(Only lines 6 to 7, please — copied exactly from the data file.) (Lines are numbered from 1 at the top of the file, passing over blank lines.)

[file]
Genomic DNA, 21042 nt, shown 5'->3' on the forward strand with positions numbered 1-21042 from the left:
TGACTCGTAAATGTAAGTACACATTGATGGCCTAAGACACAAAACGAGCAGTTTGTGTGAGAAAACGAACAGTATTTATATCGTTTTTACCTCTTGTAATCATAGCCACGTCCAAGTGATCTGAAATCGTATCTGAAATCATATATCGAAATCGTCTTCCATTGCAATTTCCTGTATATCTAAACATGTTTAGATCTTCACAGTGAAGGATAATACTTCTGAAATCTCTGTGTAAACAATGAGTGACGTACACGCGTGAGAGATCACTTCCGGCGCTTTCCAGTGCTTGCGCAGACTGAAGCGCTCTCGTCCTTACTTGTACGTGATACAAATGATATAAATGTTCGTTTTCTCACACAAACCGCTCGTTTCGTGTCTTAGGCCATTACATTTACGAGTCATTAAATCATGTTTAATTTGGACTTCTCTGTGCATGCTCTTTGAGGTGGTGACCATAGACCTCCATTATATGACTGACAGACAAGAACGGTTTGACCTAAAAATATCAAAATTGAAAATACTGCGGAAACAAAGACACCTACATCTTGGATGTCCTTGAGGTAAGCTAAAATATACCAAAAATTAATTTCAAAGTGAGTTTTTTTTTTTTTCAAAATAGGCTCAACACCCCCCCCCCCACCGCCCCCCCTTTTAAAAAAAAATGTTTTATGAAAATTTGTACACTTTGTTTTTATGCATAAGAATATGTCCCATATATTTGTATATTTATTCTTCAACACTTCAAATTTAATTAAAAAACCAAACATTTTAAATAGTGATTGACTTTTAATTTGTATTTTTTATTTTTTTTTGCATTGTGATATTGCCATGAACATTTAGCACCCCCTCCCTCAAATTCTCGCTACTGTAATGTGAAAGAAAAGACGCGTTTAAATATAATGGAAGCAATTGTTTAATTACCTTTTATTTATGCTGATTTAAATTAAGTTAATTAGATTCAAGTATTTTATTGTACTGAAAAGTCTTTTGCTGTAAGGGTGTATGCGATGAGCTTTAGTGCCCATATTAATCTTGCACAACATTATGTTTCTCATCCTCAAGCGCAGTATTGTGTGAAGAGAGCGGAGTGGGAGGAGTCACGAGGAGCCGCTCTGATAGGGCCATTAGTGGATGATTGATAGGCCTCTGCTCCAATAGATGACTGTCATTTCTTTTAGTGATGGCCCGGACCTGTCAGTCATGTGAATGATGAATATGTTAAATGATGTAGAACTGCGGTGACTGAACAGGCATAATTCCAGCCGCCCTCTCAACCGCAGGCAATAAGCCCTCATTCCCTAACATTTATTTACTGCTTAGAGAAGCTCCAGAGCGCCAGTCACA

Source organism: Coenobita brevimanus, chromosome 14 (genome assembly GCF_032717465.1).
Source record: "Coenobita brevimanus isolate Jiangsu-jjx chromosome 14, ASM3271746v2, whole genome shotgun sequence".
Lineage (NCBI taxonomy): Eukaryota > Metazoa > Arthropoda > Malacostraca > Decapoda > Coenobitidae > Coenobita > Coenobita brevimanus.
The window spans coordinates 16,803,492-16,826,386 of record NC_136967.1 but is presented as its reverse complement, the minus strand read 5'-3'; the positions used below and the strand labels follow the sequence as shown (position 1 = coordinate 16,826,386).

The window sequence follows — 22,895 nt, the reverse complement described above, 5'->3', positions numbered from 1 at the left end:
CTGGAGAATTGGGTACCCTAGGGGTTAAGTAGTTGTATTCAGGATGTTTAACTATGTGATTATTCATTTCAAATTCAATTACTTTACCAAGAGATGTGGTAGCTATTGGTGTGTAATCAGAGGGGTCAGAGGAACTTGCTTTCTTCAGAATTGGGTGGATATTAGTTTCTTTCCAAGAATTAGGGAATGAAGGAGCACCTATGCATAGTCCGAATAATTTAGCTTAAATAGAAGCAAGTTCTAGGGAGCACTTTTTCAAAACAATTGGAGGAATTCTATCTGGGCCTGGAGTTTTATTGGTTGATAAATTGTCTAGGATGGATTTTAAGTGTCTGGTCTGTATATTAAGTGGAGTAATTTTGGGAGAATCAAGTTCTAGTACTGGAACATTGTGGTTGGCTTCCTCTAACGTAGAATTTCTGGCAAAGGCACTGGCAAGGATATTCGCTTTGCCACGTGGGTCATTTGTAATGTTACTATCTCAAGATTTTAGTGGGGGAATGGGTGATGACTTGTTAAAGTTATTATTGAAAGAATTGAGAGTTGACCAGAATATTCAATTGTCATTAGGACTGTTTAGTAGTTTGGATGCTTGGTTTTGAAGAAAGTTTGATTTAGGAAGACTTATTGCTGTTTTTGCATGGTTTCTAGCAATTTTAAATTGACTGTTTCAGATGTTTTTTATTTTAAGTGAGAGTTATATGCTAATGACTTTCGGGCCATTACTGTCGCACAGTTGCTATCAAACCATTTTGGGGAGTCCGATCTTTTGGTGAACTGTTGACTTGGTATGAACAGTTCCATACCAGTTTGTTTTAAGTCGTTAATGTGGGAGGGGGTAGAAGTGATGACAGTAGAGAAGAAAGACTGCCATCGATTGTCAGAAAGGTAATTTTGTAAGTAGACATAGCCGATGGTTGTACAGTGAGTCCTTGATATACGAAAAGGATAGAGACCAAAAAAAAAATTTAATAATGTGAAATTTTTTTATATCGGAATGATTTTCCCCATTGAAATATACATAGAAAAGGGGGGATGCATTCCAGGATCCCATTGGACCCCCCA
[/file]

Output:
The window spans coordinates 16,803,492-16,826,386 of record NC_136967.1 but is presented as its reverse complement, the minus strand read 5'-3'; the positions used below and the strand labels follow the sequence as shown (position 1 = coordinate 16,826,386).

The window sequence follows — 22,895 nt, the reverse complement described above, 5'->3', positions numbered from 1 at the left end: